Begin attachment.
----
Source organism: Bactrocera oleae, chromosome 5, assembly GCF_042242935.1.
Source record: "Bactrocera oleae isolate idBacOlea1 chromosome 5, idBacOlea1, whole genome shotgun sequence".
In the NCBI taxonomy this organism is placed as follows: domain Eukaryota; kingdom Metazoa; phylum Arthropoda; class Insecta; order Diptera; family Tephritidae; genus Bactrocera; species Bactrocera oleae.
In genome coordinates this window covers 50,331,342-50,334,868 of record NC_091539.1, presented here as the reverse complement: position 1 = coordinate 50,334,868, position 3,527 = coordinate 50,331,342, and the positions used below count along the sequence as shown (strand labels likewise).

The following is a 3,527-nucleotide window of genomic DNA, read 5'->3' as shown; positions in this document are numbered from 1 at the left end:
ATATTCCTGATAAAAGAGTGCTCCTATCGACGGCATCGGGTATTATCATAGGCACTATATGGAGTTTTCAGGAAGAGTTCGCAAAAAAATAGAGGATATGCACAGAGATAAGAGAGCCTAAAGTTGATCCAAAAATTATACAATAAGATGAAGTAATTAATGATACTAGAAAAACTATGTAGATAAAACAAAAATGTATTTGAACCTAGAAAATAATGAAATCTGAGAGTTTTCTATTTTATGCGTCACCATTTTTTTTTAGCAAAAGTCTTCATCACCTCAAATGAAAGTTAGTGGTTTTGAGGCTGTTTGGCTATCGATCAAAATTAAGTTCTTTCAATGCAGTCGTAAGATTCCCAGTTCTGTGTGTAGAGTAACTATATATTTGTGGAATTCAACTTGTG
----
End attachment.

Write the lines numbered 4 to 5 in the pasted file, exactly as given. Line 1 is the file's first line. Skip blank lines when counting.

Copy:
In genome coordinates this window covers 50,331,342-50,334,868 of record NC_091539.1, presented here as the reverse complement: position 1 = coordinate 50,334,868, position 3,527 = coordinate 50,331,342, and the positions used below count along the sequence as shown (strand labels likewise).

The following is a 3,527-nucleotide window of genomic DNA, read 5'->3' as shown; positions in this document are numbered from 1 at the left end: